Dominion Resources, Inc. (NYSE:D) is getting bigger -- but investors don't seem to think bigger is better.
On Monday, Dominion announced that it has agreed to acquire natural gas distributor Questar Corporation (NYSE: STR) for $25 a share. As soon as the news broke, Questar shares shot up to within a few pennies of Dominion's promised purchase price. Dominion shares, on the other hand, sank 3%.
But were those sellers right?
Valuing the buyout
Dominion is paying $25 per share for Questar. That's $4.4 billion for the target's equity. Dominion will also assume Questar's $1.6 billion debt load, so the total cost of acquiring Questar works out to a nice round $6 billion.
In exchange for this princely sum, Dominion will inherit Questar's $1.1 billion annual revenue stream and $220 million in annual income. Altogether, therefore, Dominion is paying an enterprise value of about 5.4 times sales for Questar, and about 27.3 times earnings.
Evaluating the reaction to the buyout
Since the acquisition was announced, Questar shares are up 22% -- so somebody's feeling pretty happy over there. But what about the Dominion shareholders?
Although Dominion shares are down on the deal news, by and large I think this is a pretty good deal for Dominion shareholders. if you factor debt and cash into the picture, Dominion has a $68.9 billion enterprise value. Divided by $12.1 billion in annual sales, Dominion shares sell for a debt- adjusted price-to-sales ratio of 5.7. (That's bigger than their plain-vanilla 3.4 P/S ratio, which doesn't take account of debt.) So in effect, Dominion is getting Questar's revenues at a discount.
Earnings-wise, Dominion's $68.9 billion enterprise value divided by its $1.8 billion in trailing earnings yields a similarly adjusted P/E ratio of 38.3. So compared to the 27.3 multiple to earnings that it's paying to acquire Questar, it again looks like Dominion is buying Questar on the cheap.
What it means for Dominion (and its shareholders) going forward
With $961 million annually coming from its Questar Gas division -- more than 80% of annual revenues -- Questar is primarily a gas distributor. It also produces, stores, and distributes gas via pipeline. Dominion, on the other hand, is a much bigger operator, with gas distribution operations alone that rake in three times as much revenue ($2.9 billion) annually as Questar does. Electricity distribution contributes a further $1.9 billion to Dominion's business, while power generation dwarfs the company's other business lines with $7.7 billion in annual revenue.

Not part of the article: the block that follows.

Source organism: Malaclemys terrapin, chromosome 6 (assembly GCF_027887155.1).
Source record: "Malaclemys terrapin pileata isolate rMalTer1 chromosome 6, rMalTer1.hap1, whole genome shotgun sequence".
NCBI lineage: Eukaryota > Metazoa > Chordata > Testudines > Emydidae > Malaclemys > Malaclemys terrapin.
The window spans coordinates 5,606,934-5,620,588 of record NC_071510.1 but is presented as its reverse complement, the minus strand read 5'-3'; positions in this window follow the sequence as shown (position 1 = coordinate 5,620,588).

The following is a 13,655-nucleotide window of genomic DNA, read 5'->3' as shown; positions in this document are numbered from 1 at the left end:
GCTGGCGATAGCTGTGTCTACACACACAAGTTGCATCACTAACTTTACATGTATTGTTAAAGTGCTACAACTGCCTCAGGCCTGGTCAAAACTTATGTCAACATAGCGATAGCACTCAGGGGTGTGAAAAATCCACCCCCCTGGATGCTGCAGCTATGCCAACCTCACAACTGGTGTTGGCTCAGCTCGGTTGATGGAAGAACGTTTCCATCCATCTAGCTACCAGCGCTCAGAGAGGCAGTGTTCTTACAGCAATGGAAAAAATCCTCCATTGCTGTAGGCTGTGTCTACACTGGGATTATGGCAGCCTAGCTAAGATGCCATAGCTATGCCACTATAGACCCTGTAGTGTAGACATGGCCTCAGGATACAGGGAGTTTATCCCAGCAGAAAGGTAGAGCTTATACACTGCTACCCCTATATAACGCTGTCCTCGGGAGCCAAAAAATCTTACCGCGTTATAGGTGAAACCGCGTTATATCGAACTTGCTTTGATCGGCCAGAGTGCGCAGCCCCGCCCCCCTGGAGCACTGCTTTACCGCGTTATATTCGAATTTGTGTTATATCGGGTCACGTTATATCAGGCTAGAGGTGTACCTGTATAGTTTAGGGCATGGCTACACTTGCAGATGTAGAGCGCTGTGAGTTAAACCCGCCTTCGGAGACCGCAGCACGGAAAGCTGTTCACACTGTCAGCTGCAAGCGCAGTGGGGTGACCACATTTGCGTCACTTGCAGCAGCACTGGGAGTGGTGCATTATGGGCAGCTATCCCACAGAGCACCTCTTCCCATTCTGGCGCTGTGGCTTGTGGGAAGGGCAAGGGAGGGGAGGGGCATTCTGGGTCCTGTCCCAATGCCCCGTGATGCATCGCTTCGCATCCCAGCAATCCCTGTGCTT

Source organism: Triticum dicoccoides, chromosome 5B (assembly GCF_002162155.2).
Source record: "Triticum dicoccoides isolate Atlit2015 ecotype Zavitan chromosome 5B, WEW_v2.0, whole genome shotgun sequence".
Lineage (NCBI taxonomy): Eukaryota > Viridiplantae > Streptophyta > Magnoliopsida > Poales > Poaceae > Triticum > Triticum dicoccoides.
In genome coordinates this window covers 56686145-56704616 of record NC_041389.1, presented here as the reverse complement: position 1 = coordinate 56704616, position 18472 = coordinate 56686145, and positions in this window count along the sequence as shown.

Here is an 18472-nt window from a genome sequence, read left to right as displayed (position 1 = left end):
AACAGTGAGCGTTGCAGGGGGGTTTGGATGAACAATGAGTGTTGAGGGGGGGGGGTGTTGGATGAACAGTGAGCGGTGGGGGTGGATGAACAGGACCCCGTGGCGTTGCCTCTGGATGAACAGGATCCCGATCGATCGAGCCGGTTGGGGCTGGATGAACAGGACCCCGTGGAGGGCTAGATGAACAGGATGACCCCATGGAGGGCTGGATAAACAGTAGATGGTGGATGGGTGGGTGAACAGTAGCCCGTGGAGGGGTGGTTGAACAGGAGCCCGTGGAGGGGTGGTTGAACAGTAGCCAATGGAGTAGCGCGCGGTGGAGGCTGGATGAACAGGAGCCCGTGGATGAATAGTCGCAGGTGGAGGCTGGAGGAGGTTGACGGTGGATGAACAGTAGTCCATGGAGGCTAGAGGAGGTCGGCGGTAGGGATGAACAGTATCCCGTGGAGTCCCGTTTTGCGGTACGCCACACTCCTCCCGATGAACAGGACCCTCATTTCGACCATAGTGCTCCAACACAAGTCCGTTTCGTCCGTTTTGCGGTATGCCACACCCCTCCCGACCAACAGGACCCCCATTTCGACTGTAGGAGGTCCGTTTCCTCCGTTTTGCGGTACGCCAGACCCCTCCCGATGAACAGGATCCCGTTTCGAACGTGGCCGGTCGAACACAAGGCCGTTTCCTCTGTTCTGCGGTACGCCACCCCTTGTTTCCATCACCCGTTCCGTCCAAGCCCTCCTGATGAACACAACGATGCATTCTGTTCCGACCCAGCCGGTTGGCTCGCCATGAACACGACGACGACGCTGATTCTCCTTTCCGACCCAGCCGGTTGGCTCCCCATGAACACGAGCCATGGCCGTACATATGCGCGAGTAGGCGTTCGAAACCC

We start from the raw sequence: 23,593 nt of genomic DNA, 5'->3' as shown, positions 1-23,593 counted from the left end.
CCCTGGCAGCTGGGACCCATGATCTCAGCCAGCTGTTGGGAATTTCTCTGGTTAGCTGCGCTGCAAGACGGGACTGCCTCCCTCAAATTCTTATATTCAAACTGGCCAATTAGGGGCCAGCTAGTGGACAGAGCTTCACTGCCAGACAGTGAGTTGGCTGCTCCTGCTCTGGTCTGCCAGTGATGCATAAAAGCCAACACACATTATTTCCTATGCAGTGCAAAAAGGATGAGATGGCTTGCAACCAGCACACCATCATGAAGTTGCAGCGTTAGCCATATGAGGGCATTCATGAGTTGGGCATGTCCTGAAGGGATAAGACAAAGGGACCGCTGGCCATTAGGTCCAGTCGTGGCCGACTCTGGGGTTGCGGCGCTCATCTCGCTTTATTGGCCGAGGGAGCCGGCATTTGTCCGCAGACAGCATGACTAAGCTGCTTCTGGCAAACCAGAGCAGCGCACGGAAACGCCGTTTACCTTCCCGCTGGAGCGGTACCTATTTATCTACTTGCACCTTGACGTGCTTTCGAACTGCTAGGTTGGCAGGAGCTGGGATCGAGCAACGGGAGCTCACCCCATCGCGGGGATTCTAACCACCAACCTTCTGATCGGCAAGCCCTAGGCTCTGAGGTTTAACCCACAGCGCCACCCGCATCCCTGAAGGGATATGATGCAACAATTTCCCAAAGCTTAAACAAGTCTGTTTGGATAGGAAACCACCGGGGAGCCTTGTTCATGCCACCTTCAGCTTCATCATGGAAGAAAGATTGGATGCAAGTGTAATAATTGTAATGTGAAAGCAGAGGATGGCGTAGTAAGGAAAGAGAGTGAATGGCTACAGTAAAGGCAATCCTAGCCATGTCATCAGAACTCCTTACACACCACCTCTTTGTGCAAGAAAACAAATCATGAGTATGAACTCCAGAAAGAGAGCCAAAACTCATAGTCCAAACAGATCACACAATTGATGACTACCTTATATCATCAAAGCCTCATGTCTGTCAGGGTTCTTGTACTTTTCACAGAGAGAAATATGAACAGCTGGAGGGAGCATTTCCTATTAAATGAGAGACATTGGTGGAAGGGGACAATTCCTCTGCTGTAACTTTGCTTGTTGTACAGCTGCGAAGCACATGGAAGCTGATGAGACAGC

Even after absorbing Questar's business, therefore, Dominion will remain very much a power generator first, and an electricity distributor third -- with natural gas distribution stuck somewhere in the middle. That middle unit will, however, get bigger as Dominion swallows and digests its smaller rival.
Valuation-wise, if we assume that Dominion spends down its cash reserves, and takes on new debt to finance Questar's buyout (this is an all-cash acquisition, after all), then the company's enterprise value will probably rise to roughly $75 billion after this deal closes. Divided by the $2 billion the merged company should earn annually, that works out to a going-forward debt-adjusted P/E of about 37.5 on Dominion stock -- versus Dominion's 38.3 earnings multiple before the deal.
I don't think 37.5 times earnings is a very good price to pay for a 6%-a-year-growing utility company paying a 4% dividend. I don't think Dominion stock is cheap at all. But with Questar in its pocket, the stock should at least look less expensive after the acquisition than it did before.